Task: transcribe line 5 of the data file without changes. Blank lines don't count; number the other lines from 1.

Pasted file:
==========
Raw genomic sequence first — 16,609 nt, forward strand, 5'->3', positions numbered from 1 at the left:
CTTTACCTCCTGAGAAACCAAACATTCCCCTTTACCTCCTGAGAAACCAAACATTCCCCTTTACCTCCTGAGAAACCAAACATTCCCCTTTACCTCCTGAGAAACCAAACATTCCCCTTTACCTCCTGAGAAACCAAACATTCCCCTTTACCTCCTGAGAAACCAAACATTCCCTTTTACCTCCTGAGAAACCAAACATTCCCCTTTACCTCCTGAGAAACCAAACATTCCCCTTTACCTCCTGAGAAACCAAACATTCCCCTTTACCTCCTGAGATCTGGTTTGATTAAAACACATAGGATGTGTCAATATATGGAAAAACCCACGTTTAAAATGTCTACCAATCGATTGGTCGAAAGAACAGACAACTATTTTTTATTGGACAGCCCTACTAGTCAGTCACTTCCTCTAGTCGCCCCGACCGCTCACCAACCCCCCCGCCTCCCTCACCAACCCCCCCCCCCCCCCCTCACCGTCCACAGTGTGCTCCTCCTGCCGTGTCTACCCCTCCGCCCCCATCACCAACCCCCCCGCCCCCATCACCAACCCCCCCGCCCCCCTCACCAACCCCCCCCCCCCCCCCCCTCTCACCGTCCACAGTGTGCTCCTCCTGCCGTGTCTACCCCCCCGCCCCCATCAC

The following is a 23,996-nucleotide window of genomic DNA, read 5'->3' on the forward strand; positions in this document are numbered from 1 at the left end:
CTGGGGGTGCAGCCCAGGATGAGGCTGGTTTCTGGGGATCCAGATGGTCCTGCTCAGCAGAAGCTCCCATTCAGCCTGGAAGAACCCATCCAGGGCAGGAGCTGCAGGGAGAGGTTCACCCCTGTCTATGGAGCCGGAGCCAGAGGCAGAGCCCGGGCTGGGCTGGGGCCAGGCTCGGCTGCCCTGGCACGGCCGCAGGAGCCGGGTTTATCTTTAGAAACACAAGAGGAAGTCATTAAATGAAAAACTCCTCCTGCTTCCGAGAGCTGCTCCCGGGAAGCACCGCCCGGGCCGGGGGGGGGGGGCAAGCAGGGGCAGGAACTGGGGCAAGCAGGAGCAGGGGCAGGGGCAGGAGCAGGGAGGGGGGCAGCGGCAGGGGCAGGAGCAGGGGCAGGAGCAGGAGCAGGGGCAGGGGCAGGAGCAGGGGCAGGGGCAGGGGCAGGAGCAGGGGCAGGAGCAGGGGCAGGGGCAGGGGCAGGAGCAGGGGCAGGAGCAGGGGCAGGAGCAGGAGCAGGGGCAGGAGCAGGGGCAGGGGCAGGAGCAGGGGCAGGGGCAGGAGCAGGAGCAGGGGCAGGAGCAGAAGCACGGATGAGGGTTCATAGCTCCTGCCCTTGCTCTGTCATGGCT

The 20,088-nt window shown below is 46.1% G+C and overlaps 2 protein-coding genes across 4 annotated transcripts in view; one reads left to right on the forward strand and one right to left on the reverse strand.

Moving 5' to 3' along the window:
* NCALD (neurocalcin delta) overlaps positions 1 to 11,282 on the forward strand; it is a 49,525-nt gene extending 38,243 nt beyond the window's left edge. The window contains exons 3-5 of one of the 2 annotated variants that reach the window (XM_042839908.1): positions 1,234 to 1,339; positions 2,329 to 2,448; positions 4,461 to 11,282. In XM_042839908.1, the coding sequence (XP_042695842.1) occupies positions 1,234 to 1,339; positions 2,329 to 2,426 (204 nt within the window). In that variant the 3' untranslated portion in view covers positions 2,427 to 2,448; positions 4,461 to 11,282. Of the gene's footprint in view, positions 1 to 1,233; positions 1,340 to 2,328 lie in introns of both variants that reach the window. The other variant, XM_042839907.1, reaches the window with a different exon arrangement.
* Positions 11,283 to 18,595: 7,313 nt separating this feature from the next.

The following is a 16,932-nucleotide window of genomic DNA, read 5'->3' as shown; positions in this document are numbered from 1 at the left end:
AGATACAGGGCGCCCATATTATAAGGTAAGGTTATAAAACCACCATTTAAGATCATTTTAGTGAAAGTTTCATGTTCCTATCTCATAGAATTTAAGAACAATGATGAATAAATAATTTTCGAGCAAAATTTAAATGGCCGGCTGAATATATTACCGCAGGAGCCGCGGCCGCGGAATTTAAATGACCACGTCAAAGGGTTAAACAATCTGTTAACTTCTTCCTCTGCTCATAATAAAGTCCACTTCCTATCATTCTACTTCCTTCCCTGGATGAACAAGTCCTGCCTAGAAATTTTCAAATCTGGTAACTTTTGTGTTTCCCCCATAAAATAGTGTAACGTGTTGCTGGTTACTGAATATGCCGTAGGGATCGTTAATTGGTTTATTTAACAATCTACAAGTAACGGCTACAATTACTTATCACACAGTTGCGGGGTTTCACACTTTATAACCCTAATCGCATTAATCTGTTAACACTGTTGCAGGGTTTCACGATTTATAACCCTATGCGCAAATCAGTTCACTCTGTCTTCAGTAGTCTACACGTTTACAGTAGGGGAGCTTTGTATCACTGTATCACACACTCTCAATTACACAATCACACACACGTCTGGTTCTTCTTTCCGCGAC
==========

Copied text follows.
The 20,088-nt window shown below is 46.1% G+C and overlaps 2 protein-coding genes across 4 annotated transcripts in view; one reads left to right on the forward strand and one right to left on the reverse strand.